Amarillo, Texas - There's an unprecedented budget shortfall in the Lone Star State. This means Texas legislators are being forced to make some tough, but very crucial decisions about what can stay and what has to go. These massive budget cuts could especially affect youth programs in our area.
The latest estimates show the shortfall is anywhere from 15 to 30 billion dollars, which means everything state-funded will most likely be affected.
Perhaps one of the biggest targets for cuts are youth programs like the Maverick Boys and Girls Club, Campfire, and the recently closed S.O.S. Center, which depend on state money. Jason Sabo, Senior Vice President of the United Ways of Texas says, "You don't have a lot of foundations, a lot of wealthy corporate donors. If the state stops funding these prevention intervention programs, which impact people of all income levels, let's be honest here. If the state does stop funding them, there's no one to pick up the slack. These programs will shut down and they will go away."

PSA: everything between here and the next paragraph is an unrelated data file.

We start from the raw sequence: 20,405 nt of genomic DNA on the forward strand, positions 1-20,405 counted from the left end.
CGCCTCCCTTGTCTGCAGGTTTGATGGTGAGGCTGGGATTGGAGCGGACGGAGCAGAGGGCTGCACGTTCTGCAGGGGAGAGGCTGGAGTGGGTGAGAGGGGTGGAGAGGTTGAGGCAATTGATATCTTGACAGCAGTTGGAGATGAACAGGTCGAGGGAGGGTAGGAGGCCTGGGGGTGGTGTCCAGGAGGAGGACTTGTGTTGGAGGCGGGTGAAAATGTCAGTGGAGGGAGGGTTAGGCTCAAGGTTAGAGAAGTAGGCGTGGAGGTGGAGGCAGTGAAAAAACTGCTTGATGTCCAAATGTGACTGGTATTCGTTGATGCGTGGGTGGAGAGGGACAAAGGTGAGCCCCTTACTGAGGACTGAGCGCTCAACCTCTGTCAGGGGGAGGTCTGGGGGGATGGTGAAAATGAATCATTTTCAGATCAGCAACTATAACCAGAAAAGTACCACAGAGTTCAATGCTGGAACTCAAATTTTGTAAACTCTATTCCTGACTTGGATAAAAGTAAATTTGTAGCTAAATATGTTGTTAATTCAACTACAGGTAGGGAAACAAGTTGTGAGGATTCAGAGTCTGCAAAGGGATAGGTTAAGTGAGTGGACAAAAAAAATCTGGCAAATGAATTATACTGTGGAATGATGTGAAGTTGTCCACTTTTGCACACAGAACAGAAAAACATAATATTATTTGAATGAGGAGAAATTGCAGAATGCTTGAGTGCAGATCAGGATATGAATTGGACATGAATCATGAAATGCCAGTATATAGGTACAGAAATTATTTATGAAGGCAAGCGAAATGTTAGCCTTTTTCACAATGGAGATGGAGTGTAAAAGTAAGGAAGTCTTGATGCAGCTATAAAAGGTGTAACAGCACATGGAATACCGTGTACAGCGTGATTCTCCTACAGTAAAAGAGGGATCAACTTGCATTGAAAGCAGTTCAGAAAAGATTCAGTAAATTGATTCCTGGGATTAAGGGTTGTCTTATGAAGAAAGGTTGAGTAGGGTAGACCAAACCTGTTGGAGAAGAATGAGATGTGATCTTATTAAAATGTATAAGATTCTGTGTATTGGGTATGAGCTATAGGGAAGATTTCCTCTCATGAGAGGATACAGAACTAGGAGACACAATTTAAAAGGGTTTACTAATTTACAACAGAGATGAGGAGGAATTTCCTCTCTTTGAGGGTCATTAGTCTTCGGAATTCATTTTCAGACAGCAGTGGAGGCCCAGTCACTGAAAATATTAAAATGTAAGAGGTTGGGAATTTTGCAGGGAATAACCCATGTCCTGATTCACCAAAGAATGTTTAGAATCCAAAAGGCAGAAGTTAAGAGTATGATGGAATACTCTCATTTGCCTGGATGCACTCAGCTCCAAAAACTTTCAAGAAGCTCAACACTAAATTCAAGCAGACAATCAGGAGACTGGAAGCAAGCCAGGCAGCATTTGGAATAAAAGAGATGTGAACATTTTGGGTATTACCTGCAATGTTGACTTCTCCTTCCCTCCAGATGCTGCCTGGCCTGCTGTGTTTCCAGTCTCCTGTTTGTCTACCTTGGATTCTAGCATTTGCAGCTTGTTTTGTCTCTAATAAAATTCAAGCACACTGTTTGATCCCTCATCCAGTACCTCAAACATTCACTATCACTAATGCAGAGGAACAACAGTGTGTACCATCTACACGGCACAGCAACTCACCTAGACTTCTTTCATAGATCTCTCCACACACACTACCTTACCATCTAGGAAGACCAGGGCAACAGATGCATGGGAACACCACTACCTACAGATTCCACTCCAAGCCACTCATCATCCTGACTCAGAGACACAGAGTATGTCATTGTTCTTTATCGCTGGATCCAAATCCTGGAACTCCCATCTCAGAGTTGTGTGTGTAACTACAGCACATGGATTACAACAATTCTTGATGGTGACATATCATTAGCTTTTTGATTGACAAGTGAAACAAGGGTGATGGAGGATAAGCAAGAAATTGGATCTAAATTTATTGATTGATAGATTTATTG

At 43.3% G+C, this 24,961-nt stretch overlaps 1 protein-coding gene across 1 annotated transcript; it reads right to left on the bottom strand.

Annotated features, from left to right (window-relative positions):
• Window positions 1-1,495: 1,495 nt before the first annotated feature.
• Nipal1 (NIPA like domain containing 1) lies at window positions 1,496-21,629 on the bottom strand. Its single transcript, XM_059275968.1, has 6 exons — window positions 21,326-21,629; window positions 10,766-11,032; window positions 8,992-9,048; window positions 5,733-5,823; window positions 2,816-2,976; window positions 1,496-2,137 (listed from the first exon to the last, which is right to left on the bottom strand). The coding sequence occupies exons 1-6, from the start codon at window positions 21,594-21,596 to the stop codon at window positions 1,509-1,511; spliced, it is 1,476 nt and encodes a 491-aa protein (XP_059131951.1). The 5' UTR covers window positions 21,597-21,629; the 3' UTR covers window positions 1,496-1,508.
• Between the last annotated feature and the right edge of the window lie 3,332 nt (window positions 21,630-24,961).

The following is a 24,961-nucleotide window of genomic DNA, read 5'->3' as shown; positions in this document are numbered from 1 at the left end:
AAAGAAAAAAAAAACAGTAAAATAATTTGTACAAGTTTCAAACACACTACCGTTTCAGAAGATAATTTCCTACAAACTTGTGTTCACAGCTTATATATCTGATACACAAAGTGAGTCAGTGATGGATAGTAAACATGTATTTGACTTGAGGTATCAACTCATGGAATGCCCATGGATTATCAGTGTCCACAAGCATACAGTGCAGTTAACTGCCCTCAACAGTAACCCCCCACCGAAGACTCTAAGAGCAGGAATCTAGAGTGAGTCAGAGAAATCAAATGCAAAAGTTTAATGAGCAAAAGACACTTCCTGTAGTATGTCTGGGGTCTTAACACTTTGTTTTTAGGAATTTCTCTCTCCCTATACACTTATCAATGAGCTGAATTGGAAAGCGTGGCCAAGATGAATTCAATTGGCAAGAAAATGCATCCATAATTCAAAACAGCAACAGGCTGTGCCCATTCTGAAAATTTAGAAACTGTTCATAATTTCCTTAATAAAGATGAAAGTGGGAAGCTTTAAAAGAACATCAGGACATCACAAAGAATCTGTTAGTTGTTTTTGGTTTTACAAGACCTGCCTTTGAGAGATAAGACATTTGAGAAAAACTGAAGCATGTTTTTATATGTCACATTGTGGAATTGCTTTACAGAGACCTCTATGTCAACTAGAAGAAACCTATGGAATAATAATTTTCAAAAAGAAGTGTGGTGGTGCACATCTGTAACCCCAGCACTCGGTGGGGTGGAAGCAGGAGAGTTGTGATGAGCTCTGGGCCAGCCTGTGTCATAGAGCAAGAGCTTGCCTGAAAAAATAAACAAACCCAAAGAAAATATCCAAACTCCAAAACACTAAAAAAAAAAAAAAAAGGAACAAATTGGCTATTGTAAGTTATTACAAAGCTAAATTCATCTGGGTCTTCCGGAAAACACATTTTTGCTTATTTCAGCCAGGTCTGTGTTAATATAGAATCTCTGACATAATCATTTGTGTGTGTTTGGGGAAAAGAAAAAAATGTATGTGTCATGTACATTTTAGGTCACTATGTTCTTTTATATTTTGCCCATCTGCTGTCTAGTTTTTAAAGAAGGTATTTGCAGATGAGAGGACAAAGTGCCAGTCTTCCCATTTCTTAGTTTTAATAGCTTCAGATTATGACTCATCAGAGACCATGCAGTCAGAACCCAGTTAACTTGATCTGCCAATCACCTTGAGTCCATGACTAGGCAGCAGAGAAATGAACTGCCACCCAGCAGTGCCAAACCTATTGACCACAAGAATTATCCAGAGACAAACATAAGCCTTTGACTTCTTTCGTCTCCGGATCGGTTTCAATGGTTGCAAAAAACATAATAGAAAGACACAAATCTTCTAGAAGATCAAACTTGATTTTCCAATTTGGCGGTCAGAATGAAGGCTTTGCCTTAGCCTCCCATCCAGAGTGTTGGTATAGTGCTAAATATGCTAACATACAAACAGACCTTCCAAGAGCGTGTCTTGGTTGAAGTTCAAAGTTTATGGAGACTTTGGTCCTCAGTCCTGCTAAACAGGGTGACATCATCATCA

Sabo says if these programs shut down, hundreds of area kids will have no place to go, adding without them, these kids are more likely to dropout of school, end up in prison, and rely on public funds such as welfare.
Youth program directors we spoke with say they know the cuts are inevitable, they're just hoping they're not too steep.
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